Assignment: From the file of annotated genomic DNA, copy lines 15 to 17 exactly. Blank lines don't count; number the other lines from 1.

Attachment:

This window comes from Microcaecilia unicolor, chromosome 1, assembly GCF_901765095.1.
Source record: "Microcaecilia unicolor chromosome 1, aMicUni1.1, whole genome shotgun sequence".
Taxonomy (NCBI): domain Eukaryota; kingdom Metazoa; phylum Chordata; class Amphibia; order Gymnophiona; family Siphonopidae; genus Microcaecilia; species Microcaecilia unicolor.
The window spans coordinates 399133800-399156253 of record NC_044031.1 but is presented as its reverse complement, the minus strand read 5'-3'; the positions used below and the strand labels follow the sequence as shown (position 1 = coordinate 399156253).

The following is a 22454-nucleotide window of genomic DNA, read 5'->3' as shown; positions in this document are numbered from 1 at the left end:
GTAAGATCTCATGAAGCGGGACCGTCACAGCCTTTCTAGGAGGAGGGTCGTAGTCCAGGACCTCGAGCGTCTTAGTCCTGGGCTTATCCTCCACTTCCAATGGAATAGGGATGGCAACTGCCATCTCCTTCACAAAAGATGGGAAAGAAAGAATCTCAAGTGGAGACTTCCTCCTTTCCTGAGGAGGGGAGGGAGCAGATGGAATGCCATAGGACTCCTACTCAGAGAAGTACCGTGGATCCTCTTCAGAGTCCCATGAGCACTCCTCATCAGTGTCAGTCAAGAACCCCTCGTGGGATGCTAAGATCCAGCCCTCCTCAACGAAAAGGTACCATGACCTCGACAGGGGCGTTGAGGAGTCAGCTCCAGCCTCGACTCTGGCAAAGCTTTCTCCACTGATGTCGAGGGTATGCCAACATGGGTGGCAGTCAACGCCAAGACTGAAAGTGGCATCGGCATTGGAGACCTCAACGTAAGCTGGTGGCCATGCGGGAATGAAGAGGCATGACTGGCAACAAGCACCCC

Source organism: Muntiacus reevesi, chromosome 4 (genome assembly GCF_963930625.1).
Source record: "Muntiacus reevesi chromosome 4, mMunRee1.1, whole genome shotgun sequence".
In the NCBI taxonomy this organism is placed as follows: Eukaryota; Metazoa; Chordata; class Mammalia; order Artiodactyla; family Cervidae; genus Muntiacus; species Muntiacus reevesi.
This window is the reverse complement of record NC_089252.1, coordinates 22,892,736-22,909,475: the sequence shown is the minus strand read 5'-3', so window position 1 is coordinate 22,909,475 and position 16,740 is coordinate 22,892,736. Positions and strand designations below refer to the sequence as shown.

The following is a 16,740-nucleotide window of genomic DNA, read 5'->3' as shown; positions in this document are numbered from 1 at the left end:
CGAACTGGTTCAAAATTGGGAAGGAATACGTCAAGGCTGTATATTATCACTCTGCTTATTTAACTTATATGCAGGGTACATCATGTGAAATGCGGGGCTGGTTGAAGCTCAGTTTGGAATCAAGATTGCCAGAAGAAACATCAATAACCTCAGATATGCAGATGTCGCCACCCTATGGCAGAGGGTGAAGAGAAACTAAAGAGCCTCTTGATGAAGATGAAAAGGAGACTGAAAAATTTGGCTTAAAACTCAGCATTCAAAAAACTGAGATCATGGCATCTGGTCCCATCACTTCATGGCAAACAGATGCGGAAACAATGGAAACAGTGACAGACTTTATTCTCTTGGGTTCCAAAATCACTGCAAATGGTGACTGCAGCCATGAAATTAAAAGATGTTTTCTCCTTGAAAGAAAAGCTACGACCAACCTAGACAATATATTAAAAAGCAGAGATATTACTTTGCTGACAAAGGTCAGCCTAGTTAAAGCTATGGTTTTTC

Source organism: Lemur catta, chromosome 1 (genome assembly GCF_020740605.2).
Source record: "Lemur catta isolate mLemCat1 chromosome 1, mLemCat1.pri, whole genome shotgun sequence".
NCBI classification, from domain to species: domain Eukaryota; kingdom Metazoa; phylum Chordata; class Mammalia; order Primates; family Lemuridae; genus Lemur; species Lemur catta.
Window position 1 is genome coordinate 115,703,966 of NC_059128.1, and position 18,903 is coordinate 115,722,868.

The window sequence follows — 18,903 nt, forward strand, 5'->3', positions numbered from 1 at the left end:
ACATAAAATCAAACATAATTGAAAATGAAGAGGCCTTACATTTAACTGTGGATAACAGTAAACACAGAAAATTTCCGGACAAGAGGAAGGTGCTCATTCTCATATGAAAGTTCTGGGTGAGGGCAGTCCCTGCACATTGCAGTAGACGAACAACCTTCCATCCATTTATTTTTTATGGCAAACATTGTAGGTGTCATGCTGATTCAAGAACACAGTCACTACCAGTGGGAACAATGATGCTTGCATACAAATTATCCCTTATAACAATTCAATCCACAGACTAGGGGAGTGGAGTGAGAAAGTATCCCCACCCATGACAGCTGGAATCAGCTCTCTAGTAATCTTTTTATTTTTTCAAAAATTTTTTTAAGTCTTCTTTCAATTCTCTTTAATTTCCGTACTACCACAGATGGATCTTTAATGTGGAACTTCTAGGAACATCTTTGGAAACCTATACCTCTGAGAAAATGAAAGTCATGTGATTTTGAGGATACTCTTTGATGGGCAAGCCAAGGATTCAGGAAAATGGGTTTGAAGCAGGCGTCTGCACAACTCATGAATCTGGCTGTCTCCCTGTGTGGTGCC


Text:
NCBI classification, from domain to species: domain Eukaryota; kingdom Metazoa; phylum Chordata; class Mammalia; order Primates; family Lemuridae; genus Lemur; species Lemur catta.
Window position 1 is genome coordinate 115,703,966 of NC_059128.1, and position 18,903 is coordinate 115,722,868.

The window sequence follows — 18,903 nt, forward strand, 5'->3', positions numbered from 1 at the left end: